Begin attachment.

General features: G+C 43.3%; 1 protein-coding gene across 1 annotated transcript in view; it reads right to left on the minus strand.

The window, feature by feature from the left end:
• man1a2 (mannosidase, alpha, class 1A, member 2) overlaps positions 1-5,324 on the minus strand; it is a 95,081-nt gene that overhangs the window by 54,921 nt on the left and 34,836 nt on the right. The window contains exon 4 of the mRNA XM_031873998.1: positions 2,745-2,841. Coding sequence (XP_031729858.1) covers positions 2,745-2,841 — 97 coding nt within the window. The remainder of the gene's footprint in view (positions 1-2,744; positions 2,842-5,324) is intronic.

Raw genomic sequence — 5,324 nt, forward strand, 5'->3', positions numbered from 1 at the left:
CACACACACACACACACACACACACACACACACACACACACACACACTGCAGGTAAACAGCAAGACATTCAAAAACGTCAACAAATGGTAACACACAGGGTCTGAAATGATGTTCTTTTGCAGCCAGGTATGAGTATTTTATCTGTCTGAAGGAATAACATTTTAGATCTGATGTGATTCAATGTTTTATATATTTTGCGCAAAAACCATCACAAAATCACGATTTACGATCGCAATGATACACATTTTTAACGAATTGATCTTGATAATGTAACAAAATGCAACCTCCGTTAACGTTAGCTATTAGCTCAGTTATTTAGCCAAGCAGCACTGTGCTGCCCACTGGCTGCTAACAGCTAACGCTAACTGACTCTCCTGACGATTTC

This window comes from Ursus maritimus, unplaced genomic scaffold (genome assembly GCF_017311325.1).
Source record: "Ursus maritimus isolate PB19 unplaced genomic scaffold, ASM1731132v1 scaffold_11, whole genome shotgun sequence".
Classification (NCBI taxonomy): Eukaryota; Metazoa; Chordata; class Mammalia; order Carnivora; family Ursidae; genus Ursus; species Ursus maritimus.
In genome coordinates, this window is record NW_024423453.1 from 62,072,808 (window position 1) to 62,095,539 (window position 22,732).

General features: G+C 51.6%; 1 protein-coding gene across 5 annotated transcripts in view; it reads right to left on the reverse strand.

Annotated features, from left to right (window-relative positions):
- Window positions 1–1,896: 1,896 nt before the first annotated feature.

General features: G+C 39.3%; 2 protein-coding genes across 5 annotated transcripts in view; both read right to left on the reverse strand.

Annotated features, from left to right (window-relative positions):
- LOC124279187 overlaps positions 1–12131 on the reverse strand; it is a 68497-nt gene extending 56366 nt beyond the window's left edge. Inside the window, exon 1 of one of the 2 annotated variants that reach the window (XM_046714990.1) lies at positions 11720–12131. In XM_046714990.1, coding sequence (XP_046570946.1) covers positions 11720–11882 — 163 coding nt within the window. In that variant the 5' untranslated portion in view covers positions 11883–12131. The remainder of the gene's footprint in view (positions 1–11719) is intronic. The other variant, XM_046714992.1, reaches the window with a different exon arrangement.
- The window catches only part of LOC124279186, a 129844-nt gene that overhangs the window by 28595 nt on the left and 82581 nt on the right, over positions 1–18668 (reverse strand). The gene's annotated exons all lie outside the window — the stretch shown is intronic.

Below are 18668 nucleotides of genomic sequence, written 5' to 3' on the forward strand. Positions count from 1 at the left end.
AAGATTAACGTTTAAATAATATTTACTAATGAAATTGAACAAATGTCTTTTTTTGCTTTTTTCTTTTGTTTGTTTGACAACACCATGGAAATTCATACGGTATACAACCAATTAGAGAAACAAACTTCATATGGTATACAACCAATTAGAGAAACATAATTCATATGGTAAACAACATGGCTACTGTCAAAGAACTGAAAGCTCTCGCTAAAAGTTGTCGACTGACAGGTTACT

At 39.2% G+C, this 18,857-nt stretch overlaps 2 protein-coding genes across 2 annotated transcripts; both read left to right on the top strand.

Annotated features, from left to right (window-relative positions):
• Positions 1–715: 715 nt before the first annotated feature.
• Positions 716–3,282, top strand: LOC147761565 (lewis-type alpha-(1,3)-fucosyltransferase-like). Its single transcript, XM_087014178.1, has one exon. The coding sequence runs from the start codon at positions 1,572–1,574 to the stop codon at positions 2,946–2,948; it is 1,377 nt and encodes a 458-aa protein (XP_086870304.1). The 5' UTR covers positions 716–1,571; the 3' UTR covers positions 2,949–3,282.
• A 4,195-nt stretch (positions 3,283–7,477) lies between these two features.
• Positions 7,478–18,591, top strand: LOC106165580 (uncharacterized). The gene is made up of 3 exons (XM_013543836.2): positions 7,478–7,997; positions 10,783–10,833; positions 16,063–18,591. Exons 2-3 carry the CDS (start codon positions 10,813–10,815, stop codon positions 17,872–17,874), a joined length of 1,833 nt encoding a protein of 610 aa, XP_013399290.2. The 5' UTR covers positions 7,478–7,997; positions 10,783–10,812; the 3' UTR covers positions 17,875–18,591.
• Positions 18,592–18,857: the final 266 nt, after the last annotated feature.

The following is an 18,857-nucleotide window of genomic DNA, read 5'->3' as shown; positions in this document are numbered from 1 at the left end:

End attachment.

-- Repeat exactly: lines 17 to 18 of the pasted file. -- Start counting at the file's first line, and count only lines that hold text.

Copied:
Below are 18668 nucleotides of genomic sequence, written 5' to 3' on the forward strand. Positions count from 1 at the left end.
AAGATTAACGTTTAAATAATATTTACTAATGAAATTGAACAAATGTCTTTTTTTGCTTTTTTCTTTTGTTTGTTTGACAACACCATGGAAATTCATACGGTATACAACCAATTAGAGAAACAAACTTCATATGGTATACAACCAATTAGAGAAACATAATTCATATGGTAAACAACATGGCTACTGTCAAAGAACTGAAAGCTCTCGCTAAAAGTTGTCGACTGACAGGTTACT